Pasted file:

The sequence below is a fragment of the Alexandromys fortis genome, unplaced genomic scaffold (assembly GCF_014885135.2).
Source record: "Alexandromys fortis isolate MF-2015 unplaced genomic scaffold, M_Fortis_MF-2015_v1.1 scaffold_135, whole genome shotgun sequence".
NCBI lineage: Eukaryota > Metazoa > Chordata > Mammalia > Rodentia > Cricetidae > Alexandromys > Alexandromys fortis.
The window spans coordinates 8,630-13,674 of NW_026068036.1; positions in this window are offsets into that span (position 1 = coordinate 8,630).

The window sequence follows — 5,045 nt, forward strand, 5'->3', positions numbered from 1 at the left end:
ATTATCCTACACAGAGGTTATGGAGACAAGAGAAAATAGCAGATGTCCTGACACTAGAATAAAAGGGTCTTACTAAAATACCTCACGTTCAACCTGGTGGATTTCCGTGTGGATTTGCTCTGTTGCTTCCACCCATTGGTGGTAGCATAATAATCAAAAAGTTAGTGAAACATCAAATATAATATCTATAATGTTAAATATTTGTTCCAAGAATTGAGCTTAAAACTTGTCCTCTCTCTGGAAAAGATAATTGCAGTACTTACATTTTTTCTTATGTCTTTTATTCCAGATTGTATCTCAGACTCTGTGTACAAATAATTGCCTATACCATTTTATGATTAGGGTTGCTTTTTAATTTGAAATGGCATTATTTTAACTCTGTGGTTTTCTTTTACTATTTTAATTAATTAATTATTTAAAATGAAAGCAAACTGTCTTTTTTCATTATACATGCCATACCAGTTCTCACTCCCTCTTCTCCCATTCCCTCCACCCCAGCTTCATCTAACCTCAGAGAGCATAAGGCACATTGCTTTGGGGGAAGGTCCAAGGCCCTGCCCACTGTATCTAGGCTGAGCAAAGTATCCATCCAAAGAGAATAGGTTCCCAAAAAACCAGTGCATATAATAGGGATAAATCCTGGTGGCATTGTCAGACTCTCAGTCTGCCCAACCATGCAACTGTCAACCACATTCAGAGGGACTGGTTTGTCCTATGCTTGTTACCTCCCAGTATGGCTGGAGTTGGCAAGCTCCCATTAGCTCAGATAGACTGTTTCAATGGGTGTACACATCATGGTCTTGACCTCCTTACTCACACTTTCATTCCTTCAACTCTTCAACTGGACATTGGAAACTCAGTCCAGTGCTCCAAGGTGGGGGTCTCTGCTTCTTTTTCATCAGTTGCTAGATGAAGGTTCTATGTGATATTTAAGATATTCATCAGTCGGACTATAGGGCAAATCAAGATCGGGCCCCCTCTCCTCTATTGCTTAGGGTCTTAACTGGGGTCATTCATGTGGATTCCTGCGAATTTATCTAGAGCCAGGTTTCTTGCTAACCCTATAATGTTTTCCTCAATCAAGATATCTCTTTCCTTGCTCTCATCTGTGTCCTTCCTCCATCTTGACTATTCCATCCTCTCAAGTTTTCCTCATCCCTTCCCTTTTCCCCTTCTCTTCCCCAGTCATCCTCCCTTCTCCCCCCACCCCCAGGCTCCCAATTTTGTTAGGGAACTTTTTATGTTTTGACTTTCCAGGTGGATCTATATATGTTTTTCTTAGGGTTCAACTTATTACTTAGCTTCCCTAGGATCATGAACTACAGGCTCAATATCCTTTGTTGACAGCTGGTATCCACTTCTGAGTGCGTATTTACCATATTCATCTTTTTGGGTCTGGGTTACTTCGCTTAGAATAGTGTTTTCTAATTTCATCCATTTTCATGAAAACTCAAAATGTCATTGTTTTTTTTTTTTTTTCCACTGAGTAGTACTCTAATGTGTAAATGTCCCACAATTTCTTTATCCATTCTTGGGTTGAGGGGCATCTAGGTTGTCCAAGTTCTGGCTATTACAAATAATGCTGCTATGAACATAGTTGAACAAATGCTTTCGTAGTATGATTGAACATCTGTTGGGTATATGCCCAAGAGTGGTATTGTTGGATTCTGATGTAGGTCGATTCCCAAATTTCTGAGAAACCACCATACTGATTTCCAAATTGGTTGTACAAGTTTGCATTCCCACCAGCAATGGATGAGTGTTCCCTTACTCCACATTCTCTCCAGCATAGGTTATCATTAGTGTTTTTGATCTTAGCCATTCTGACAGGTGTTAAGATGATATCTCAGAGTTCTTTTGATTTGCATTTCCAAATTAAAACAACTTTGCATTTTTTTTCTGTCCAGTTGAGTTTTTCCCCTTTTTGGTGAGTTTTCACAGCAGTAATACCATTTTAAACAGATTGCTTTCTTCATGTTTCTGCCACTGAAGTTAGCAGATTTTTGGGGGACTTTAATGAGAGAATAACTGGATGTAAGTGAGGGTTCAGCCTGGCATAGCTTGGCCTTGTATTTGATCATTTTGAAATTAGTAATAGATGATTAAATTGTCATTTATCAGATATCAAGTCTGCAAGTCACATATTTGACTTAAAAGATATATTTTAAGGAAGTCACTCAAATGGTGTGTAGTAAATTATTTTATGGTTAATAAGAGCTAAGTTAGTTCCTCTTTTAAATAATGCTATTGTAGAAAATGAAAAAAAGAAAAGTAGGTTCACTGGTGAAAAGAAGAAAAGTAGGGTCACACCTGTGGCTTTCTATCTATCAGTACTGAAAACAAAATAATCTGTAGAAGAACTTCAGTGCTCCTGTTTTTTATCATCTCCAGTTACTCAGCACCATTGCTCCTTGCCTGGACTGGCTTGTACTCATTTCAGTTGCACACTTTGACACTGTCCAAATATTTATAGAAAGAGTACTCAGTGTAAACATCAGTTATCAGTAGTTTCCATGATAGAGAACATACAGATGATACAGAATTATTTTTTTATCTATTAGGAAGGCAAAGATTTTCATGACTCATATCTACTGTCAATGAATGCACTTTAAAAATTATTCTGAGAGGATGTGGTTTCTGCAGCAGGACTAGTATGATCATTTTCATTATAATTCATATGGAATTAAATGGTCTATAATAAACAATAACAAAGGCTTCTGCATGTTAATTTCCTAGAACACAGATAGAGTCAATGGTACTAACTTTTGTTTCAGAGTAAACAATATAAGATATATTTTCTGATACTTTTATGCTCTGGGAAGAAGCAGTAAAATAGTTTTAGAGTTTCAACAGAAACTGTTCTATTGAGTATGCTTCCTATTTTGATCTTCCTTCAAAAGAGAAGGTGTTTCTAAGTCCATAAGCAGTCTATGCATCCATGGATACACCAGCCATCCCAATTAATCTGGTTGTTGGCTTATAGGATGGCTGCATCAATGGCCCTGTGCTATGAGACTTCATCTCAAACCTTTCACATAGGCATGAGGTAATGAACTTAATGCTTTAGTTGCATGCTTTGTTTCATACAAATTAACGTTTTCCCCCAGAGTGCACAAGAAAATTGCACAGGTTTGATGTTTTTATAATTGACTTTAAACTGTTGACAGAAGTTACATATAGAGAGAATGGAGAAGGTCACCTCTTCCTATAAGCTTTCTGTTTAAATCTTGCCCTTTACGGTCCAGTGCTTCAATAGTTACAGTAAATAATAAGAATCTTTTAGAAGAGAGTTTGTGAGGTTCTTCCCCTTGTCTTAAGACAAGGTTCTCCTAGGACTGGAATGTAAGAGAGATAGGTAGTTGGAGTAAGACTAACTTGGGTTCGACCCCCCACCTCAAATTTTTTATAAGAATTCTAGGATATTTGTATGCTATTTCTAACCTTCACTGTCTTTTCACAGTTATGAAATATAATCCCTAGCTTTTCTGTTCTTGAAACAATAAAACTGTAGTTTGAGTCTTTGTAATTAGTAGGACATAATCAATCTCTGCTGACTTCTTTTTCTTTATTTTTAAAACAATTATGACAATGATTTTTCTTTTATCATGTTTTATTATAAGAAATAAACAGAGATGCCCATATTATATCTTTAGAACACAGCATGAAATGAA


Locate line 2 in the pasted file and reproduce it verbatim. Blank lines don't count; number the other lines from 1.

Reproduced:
Source record: "Alexandromys fortis isolate MF-2015 unplaced genomic scaffold, M_Fortis_MF-2015_v1.1 scaffold_135, whole genome shotgun sequence".